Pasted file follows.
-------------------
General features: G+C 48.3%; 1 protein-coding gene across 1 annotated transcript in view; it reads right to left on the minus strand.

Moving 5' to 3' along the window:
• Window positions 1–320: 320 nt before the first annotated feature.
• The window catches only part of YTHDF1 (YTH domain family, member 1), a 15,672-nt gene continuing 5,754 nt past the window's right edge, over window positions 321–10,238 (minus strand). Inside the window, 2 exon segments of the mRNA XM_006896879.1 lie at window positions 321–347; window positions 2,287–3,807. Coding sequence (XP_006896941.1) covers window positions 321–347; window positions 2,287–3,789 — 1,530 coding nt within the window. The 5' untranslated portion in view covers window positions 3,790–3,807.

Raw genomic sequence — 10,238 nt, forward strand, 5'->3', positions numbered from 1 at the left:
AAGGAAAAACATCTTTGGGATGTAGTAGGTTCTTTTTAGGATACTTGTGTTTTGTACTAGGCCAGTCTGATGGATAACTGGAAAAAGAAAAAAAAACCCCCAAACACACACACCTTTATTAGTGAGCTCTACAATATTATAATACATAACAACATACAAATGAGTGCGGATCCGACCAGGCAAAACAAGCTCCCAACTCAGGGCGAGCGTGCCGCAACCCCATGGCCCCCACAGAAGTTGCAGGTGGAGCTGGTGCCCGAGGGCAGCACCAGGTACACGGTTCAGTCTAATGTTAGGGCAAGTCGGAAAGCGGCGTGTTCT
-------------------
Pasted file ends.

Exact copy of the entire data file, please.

General features: G+C 48.3%; 1 protein-coding gene across 1 annotated transcript in view; it reads right to left on the minus strand.

Moving 5' to 3' along the window:
• Window positions 1–320: 320 nt before the first annotated feature.
• The window catches only part of YTHDF1 (YTH domain family, member 1), a 15,672-nt gene continuing 5,754 nt past the window's right edge, over window positions 321–10,238 (minus strand). Inside the window, 2 exon segments of the mRNA XM_006896879.1 lie at window positions 321–347; window positions 2,287–3,807. Coding sequence (XP_006896941.1) covers window positions 321–347; window positions 2,287–3,789 — 1,530 coding nt within the window. The 5' untranslated portion in view covers window positions 3,790–3,807.

Raw genomic sequence — 10,238 nt, forward strand, 5'->3', positions numbered from 1 at the left:
AAGGAAAAACATCTTTGGGATGTAGTAGGTTCTTTTTAGGATACTTGTGTTTTGTACTAGGCCAGTCTGATGGATAACTGGAAAAAGAAAAAAAAACCCCCAAACACACACACCTTTATTAGTGAGCTCTACAATATTATAATACATAACAACATACAAATGAGTGCGGATCCGACCAGGCAAAACAAGCTCCCAACTCAGGGCGAGCGTGCCGCAACCCCATGGCCCCCACAGAAGTTGCAGGTGGAGCTGGTGCCCGAGGGCAGCACCAGGTACACGGTTCAGTCTAATGTTAGGGCAAGTCGGAAAGCGGCGTGTTCT